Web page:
June , 2019
Challenges in Indian infrastructure
15:41 pm

Ellora De

The infrastructure sector holds promise as a focus area for the newly formed second National Democratic Alliance (NDA) government. The election manifesto of the Bharitya Janata Party (BJP) for the 2019 elections had pledged to make a capital investment of 100 lakh crore by 2024 in this sector.

The key challenge before the newly formed government would be to increase private participation in this sector. The first NDA government had initiated efforts to form Private Public Partnership (PPP) models for this sector. They need to take it forward to realise to ensure a massive investment in infrastructure.

Hemant Kanoria, Chairman, Srei Infrastructure Finance Limited, one of India’s infrastructure powerhouses, shared his views with BE. He informed, “Given the fact that the economy has started to lose momentum, unemployment is at 45-year high, capital goods formation has started to fall and, above all, consumption has also started to contract, I do not think NDA 2.0 has any other option than to step up infrastructure creation to re-invigorate the growth engine. Pump-priming the economy through infrastructure creation is critical at this stage as this is one sector which can generate large number of jobs, especially for the semi-skilled and unskilled. I foresee a massive push in roads and highways and rural infrastructure."

He added, “It must be kept in mind that the tax collections have fallen short of the targets and the government has very little headroom to increase spending given its commitment to fiscal prudence. At the same time, there is very little likelihood for private investments to pick up any time soon. In this backdrop, to mobilise resources, I would urge NDA 2.0 to relax the fiscal deficit target at least for a year so that infrastructure outlays can be increased. Meanwhile, the government must take up the disinvestment process more seriously in order to mop up additional resources. Simultaneously, the government must do whatever it takes to incentivise private investments in infrastructure – be it through setting up of autonomous sector-specific regulators, or putting in place dispute settlement mechanisms, or fine-tuning model concession agreements, or creating innovative financial products to channelise private savings into infrastructure. I would expect the government to address some of these issues in the Union Budget 2019-20 to be presented in July.”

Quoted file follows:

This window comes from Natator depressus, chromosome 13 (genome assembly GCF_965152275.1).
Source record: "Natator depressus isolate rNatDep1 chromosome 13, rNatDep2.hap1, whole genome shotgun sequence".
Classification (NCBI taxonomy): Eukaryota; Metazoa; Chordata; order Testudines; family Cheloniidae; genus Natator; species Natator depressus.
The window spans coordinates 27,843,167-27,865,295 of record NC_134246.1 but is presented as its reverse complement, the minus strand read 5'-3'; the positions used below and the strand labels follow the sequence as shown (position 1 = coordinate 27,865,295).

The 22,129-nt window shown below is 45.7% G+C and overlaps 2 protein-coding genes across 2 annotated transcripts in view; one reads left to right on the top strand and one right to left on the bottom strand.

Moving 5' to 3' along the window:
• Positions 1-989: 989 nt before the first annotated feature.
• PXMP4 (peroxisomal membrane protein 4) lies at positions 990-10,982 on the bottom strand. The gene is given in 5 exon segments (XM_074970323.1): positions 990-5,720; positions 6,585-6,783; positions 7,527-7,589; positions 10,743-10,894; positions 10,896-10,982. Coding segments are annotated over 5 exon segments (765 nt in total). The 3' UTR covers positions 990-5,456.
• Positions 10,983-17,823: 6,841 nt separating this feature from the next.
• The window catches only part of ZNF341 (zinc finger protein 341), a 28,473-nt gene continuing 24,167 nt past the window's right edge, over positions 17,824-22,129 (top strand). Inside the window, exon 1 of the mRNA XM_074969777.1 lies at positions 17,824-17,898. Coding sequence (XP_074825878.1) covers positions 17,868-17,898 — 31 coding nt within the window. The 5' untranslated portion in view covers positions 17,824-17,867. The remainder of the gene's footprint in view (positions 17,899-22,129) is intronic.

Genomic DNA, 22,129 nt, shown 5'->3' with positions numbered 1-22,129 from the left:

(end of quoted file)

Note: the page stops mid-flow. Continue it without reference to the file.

The country still faces deep-rooted, persistent infrastructural challenges. According to the April 2019 report of India Brand Equity Foundation (IBEF), India has a requirement of investment worth `50 trillion ($ 777.73 billion) in infrastructure by 2022 to have a sustainable development model established in the country.


The government needs to look into ramping up its railway infrastructure. As of October 2018, Indian Railway’s (IR’s) total route network stood at 68,312 km, which is the fourth largest in the world after the United States, China and Russia and the second largest under a single management/entity. Inadequate capacity remains a major roadblock for Indian Railways (IR). Congestion on IR's network has also led to the inability to increase the number of trains, especially freight, to enhance revenues. IR faces heavily unbalanced revenue streams. With the aim to provide affordable travel for the masses, IR plies passenger trains at low and static prices. To offset the losses, freight tariffs are kept high, making the other modes of transportation such as roads more viable. Lack of skilled staff and heavy dependence on public funding are the other challenges affecting the railways sector. According to India Infrastructure Research, the railways sector offers an investment opportunity of over `10 trillion across various segments and the second NDA government must look seriously into this sector.

Road and transport

Growth in production of commercial vehicles increased to reach 8,94,551 in FY18 at a Compound Annual Growth Rate (CAGR) of 5.87%. As per IBEF data, the Indian government aims to construct 65,000 km of national highways at the cost of Rs. 5.35 lakh crore ($ 741.51 billion) by 2022.

Sudakshina Gupta, Professor,Department of  Economics